The tummy tuck operation is one of the traditional and commonly performed body contouring procedures. It is most simplistically envisioned as the removal of loose skin and fat from the lower abdomen to create a flatter stomach albeit with the trade-off of a horizontal scar. While this is basically true there are many variations of tummy tuck procedures that have evolved over the years based on the changing tissue needs of presenting abdominal problems.
The fundamental concept of a tummy tuck is that tissue is surgically removed or excised and this always includes skin. Many less invasive abdominal contouring techniques have been called a ‘tummy tuck’ but if they do not remove skin it is not a tummy tuck and the expected results should not be expected to be remotely the same. Thus, liposuction is not a tummy tuck and no matter how much (or so little) skin is tightened does not make it a tummy tuck. Liposuction will always produce less of a result as it can not remove and tighten loose skin.
To help one understand the range of available tummy tuck options, a classification of levels of increasing extent of the procedure can be very helpful. This is not a formal method of describing tummy tucks ascribed to by plastic surgeons in general, but one that has allowed me to help my patients choose and understand what type of tummy tuck is best for them.
LEVEL I (mini-tummy tuck) When the horizontally-oriented segment of skin and fat that is removed is taken below the belly button, it is a mini-tummy tuck. The horizontal length of the tissue removed may be very small or larger but the length of the resultant scar will lie within the two hip points. (anterior superior iliac spine) There will be no scar on the outer belly button. The belly button may be left in place or separated from underneath at the abdominal wall and brought down into a new lower position if this will help smooth out any loose skin that exists above it. Muscle repair can still be done for the whole vertical length of the rectus muscles, just below the belly button to the pubis or not at all based on the patient’s needs.
LEVEL II (mini-tummy tuck with liposuction) Since the effects of any tummy tuck stop at the end of the incision, liposuction can be done for any bulging at the waistline into the flanks or even throughout the entire upper abdomen above where the mini-tummy tuck is done.
LEVEL III (full tummy tuck) When the horizontally-oriented segment of skin and fat that is removed is taken above the belly button, it is a full tummy tuck. The horizontal length of the tissue removed may vary its vertical height but the length of the resultant scar will always extend out to and usually somewhat beyond the two hip points. (anterior superior iliac spine) There will be always be a scar on the outer belly button as the its old stalk (usually shortened) will be brought through a new hole in the downward positioned upper abdominal skin flap. The belly button will remain in its exact same position although its outer shape is usually much improved.
LEVEL IV (full tummy tuck with flank liposuction) Since the shaping effects of any tummy tuck never go beyond the end of the incisions, many patients need liposuction of their flanks (hip rolls, love handles) to create a more complete waistline contouring effect. But liposuction is not usually done or advised throughout the entire upper abdomen due its potential adverse healing effects on the tummy tuck incision.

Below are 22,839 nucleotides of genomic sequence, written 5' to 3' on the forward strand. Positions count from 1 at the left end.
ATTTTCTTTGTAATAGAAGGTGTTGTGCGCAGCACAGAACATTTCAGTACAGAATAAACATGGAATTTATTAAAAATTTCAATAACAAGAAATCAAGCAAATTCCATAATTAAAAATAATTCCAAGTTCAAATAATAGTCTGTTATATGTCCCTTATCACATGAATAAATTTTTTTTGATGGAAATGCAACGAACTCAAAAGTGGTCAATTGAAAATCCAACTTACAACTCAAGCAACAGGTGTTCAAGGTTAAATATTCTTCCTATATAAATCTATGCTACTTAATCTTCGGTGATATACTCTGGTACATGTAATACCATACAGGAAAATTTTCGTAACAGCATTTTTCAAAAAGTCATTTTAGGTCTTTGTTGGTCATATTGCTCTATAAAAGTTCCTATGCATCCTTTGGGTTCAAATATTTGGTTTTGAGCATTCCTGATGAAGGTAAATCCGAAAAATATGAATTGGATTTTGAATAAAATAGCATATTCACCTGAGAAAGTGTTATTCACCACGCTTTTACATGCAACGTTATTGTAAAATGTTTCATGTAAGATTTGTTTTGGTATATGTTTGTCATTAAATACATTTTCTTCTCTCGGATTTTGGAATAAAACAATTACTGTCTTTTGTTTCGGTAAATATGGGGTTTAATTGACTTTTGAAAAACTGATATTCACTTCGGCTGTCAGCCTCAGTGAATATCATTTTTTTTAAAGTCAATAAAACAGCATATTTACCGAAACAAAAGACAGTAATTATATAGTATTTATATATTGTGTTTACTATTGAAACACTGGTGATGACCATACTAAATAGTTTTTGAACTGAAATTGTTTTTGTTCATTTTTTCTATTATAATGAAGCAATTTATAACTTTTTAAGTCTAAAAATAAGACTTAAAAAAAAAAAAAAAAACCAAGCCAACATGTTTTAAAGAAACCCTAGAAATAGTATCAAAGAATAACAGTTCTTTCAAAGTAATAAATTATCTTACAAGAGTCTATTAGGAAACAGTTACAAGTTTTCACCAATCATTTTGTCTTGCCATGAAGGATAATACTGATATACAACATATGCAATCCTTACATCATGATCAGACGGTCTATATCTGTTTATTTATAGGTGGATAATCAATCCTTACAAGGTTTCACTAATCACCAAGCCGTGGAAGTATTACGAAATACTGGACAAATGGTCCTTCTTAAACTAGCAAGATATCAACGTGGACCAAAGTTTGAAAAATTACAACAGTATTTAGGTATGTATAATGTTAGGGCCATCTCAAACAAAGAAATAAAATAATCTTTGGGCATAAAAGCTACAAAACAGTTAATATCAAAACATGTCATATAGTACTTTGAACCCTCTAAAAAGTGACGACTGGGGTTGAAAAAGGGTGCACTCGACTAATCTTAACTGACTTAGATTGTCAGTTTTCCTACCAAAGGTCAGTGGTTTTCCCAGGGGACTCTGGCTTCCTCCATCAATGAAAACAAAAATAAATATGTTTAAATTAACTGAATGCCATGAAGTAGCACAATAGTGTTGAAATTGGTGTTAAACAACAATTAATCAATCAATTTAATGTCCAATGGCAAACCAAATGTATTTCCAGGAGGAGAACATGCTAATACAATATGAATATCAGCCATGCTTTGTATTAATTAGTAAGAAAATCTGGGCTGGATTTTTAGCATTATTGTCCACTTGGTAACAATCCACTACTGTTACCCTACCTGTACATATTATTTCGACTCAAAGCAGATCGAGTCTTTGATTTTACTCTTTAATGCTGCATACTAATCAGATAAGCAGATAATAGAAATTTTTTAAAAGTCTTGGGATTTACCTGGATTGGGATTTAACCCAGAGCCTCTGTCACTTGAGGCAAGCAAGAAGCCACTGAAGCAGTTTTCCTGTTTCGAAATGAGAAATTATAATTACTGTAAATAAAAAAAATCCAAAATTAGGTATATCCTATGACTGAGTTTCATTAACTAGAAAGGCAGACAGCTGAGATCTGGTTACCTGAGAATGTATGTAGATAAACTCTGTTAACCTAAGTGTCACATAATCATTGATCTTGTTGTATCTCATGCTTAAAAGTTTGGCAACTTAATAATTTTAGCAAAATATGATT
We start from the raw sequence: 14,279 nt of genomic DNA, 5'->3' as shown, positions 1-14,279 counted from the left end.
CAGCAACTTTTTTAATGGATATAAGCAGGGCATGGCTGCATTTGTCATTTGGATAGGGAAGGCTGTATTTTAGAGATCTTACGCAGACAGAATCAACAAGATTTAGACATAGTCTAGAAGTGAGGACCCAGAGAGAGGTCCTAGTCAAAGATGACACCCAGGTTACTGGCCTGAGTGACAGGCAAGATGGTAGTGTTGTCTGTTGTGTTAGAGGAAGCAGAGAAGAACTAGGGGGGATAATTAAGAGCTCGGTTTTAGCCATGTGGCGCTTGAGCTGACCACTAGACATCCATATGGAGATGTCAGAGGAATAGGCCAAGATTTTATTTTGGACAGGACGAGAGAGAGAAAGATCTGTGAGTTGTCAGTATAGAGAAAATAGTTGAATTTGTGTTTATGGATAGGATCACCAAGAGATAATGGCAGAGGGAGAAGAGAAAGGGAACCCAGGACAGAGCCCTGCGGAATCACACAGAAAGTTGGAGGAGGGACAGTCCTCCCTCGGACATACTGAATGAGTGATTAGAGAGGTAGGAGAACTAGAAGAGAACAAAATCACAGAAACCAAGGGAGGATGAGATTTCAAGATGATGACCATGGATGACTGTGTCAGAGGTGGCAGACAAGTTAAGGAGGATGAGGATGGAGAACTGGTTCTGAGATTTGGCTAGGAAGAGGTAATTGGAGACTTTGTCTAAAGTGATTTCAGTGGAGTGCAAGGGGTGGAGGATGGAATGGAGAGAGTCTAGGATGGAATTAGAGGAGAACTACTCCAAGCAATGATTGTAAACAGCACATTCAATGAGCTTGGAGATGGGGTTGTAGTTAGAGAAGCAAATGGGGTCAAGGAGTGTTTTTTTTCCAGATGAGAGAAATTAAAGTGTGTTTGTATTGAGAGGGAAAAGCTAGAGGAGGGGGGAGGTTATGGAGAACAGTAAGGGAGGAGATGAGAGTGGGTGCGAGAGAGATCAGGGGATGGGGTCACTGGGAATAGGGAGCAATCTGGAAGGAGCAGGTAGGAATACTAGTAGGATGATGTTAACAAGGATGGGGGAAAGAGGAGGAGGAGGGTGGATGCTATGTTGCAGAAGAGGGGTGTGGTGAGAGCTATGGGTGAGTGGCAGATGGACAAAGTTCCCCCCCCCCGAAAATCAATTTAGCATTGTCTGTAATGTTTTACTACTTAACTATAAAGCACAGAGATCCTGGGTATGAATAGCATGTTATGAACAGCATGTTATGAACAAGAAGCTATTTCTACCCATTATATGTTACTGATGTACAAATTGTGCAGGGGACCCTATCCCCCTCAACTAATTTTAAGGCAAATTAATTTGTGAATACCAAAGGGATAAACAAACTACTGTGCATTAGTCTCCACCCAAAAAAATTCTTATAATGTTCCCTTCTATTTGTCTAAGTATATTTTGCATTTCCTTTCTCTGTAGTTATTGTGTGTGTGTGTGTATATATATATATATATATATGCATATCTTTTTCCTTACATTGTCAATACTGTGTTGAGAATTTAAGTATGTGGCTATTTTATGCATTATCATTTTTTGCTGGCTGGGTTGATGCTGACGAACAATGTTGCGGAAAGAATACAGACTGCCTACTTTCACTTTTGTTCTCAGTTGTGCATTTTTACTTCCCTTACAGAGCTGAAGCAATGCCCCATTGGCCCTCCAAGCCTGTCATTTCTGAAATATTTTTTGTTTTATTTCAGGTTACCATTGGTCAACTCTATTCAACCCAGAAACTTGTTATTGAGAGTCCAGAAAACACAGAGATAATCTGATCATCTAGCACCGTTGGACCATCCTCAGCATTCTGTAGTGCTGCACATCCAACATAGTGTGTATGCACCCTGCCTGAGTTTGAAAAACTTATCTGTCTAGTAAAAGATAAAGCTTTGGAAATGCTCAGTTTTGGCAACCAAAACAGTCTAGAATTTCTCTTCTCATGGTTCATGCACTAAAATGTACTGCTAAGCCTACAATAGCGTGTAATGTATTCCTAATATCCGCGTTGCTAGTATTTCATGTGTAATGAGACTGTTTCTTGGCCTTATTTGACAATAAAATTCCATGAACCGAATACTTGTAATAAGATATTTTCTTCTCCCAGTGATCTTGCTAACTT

LEVEL V (extended full tummy tuck, abdominal pannoculectomy) When the amount of loose skin extends around the sides and into the back area, liposuction can not effectively treat it. The excision of loose skin and fat can be extended beyond that of the traditional full tummy tuck to get rid of the folds of skin. This results in a longer scar that will extend into the sides and back area. The need for this type of tummy is in significant weight loss patients, (e.g., bariatric surgery) and those patients with overhanging aprons (pannus) of tissue.
LEVEL VI (fleur-de-lis tummy tuck) In extreme weight loss patients (greater than 75 to 100lb weight loss), a horizontally oriented tissue excision pattern will still leave a vertical laxity of tissue.This creates the need for a combined vertical (inverted V) and horizontal excision of abdominal tissues in one overall excision pattern. This results in an inverted T scar pattern with a central midline scar that connects to a lower horizontal scar. The new belly button emerges from its old position into the lower end of the vertical scar. The vertical component creates a cinching effect on the waistline.
LEVEL VII (circumferential tummy tuck, belt lipectomy, lower body lift) In extreme weight loss patients, when the trunk tissues look like wax melting off a candle, the excess and loose tissues need to be removed circumferentially. Wrapping around the waistline 360 degrees, a combined full tummy tuck and upper buttock lift is achieved in one operation.
LEVEL VIII (reverse tummy tuck, upper tummy tuck) When the loose abdominal tissues is only above the belly button (usually after a fully lower tummy tuck), the concept of a tummy tuck can be reversed and done from above. Skin and fat is removed from the upper abdomen, lifted and closed along the lower breast folds. (inframammary creases) The only exposed portion of the scar is in the small area between the breasts in the midline sternal area.
Dr. Barry Eppley